Romance Scams

Romance scams play on the emotions of the person being scammed. Many of these scammers use flattery and ‘love bombing’ – i.e. showering a person with compliments and declarations of affection very early on in a conversation to gain trust. When this trust is built, the scammer uses this and emotional blackmail to gather information or trick the target into giving them money.

 

HMRC / Tax Scam

Tax scams try to convince the consumer that they are either owed tax from or owe tax to HMRC. These scams can be very convincing, with emails and messages displaying the official branding and logos of HMRC. Tax scammers can also use telephone calls to convince targets to part with their information. Be vigilant and remember that HMRC would never request bank details via email or telephone on their first contact with you.

 

Technical Support Scams

These scams often take the form of a telephone call or popup information on your computer screen, informing you that you have a virus, or you require technical support. Legitimate technical support companies will not contact consumers by phone, email or text to inform you of a problem with your computer. Security pop-up warnings from real technical support companies will never ask consumers to call a number.

 

Tour Operator / Holiday Scams

This type of scam can involve false listings, deals that seem too good to be true or redirection to fake holiday booking websites. Check for logos (such as the ATOL logo and the ABTA icon) and confirm with these relevant bodies to ensure the website is registered under their schemes. Be careful and don’t be rushed into making a booking!

 

Remember:

 

  • Be vigilant – If it sounds too good to be true, it probably is!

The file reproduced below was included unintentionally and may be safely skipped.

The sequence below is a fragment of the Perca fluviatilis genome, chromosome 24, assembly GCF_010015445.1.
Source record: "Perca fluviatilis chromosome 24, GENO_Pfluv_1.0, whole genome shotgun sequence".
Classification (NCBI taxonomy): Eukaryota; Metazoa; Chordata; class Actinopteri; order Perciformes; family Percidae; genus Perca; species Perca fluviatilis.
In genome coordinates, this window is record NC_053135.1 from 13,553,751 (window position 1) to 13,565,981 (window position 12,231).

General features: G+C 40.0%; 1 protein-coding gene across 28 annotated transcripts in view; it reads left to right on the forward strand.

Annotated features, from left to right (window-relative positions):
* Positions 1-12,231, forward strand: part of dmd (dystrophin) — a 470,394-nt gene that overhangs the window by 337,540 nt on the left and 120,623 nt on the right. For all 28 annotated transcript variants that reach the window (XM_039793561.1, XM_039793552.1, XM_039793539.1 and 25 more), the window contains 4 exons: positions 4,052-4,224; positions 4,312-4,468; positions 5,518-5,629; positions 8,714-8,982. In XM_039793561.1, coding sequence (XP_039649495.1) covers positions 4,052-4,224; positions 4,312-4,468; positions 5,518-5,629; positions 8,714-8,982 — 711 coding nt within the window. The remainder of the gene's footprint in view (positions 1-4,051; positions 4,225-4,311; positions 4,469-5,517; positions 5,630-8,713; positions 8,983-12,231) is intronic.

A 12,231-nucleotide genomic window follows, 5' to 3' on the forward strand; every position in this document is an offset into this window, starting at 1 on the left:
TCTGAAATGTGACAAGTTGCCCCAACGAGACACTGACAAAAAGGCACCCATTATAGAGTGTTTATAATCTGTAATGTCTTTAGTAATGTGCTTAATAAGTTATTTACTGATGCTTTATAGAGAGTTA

• Double check – Always verify credentials of visitors, salesmen and cold callers.
  • Take your time – Legitimate companies and organisations should never force you to make on-the-spot decisions!

 

What is consumeradvice.scot?

consumeradvice.scot is a free and impartial multi-channel advice service for Scottish consumers and traders, delivered in partnership with the Scottish Government and Trading Standards. Our expert advisors can be contacted via telephone, email, webchat and social media. 

 

What do we do?

consumeradvice.scot provides free, practical and impartial advice to Scottish citizens who have experienced consumer-related issues. Our expert advice delivers practical solutions to problems faced by consumers. We can offer advice on a wide range of topics, including:

- Rogue traders

- Retail complaints

- e-commerce complaints

- Health & Safety concerns

- Private Parking Tickets

- Complaints with Service Providers.

Consumer laws are in place to protect both citizens and traders. Staying aware of these laws and how they can apply to your situation enables relevant and informed action to be taken when required. 

We refer cases onto Trading Standards when they warrant further investigation. If you believe a trader has been practicing illegally, contact one of our expert advisors for advice and referral. Our team will ensure that your concerns are handled effectively and efficiently, with minimum fuss.

 

consumeradvice.scot are able to offer free and practical advice on a number of consumer issues including scams. You can contact consumeradvice.scot on 0808 164 6000. We are open 9am-5pm, Monday-Friday. You can follow us on social media – Twitter: @advicedotscot and Facebook at www.facebook.com/advice.scot, Instagram: @advice.scot, or get ahead by visiting our knowledge centre at www.consumeradvice.scot.